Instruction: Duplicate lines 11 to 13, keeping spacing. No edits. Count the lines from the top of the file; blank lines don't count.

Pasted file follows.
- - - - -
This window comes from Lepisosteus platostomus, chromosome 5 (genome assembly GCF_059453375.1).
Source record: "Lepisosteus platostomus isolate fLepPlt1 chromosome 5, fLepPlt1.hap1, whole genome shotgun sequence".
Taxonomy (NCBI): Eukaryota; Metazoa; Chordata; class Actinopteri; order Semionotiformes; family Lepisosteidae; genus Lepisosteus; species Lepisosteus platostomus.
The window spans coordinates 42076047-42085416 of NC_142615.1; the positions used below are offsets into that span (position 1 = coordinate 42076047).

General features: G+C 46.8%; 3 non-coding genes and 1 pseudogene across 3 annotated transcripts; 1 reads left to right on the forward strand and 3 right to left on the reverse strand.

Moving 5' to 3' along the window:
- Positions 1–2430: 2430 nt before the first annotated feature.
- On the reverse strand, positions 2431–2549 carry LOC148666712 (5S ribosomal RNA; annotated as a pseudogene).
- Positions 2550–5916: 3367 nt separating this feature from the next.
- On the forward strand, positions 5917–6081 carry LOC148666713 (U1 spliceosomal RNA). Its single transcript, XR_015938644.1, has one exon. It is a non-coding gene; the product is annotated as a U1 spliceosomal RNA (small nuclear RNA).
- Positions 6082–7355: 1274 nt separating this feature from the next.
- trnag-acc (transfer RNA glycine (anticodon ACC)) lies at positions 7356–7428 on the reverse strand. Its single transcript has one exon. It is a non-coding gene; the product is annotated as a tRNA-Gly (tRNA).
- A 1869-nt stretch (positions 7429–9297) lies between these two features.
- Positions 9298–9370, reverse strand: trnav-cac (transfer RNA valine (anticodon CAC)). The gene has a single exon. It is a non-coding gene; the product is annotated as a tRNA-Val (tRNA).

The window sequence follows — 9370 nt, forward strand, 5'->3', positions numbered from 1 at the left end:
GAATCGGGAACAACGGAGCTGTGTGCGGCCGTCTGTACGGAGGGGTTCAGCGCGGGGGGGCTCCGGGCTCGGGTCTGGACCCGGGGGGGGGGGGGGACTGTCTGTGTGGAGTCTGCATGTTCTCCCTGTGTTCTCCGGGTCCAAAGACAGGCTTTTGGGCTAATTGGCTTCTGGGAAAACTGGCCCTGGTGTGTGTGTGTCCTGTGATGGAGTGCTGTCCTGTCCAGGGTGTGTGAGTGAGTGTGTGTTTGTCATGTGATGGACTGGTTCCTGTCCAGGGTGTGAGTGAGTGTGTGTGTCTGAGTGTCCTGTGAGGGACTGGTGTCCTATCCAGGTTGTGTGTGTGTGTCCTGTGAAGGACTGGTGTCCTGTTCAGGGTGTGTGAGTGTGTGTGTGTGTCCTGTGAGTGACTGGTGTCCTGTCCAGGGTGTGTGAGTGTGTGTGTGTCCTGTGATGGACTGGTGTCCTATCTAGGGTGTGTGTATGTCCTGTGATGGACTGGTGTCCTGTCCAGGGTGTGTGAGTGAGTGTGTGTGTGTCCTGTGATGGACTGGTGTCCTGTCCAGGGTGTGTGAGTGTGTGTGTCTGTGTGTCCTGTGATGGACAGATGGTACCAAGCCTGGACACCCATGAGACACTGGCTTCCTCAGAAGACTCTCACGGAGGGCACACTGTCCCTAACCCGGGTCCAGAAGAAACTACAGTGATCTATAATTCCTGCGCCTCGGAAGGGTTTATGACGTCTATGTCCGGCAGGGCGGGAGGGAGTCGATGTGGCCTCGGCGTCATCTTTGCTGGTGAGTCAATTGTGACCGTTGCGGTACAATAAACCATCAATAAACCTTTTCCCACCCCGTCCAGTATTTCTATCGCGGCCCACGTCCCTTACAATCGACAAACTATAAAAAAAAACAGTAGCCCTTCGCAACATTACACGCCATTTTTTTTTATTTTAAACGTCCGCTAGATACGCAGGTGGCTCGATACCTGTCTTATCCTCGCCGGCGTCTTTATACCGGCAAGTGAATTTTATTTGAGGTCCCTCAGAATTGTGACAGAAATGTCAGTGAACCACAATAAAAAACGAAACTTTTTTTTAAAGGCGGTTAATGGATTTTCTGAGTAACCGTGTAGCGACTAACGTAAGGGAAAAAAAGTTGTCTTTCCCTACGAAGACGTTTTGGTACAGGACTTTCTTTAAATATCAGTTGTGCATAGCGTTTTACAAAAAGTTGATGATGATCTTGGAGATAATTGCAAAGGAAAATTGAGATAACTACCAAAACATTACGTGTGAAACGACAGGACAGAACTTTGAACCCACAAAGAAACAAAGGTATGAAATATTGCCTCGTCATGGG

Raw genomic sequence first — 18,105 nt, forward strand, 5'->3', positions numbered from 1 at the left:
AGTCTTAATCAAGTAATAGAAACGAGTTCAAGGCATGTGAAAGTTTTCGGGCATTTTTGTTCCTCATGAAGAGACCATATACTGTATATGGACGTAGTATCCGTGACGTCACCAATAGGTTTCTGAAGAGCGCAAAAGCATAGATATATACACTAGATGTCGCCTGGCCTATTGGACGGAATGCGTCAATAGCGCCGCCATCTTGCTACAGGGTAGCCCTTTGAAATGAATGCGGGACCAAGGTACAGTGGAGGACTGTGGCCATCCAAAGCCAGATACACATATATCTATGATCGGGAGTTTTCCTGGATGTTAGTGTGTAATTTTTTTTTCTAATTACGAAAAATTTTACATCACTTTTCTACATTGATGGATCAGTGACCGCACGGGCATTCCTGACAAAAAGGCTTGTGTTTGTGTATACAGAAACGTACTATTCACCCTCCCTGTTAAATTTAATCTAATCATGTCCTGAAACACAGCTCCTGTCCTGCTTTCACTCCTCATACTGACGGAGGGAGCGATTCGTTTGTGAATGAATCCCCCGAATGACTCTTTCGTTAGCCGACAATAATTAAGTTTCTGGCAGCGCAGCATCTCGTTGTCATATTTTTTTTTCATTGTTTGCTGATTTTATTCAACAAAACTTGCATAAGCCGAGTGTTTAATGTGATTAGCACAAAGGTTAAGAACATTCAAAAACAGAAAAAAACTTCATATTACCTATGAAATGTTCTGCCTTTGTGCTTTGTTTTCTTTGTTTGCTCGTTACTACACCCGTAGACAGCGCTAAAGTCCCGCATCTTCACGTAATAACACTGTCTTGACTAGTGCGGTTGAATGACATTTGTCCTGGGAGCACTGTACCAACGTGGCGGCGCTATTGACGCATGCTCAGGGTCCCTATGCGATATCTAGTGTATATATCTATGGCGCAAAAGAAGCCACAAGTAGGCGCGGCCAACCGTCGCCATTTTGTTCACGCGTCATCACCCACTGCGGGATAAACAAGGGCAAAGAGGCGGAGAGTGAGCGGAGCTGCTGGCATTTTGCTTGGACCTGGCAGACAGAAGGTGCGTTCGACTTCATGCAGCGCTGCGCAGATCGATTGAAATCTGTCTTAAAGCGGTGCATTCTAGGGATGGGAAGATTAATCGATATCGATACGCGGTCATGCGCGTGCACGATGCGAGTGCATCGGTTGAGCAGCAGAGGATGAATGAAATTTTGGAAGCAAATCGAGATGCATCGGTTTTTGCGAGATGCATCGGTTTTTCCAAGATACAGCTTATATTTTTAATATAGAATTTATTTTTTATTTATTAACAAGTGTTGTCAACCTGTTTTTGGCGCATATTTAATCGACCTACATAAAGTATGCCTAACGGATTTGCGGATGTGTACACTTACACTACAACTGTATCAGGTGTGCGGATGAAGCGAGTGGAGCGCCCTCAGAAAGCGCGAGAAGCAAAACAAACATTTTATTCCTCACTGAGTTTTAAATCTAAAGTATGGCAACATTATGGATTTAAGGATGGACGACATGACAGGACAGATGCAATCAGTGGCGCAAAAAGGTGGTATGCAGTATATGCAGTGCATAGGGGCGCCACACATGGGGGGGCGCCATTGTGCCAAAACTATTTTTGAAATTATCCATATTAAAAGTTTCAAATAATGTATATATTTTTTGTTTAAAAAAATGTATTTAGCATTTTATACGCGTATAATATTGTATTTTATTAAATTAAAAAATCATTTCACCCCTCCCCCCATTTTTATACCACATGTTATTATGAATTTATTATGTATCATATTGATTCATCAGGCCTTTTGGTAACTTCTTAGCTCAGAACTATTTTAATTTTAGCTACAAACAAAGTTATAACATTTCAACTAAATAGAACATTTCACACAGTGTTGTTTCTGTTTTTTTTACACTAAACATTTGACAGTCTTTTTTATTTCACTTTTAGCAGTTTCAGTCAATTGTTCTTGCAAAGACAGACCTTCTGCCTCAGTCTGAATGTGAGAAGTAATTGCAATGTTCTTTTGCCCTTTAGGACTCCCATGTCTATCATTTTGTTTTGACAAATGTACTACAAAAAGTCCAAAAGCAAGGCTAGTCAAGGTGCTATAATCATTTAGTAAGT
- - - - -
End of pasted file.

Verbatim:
- Positions 6082–7355: 1274 nt separating this feature from the next.
- trnag-acc (transfer RNA glycine (anticodon ACC)) lies at positions 7356–7428 on the reverse strand. Its single transcript has one exon. It is a non-coding gene; the product is annotated as a tRNA-Gly (tRNA).
- A 1869-nt stretch (positions 7429–9297) lies between these two features.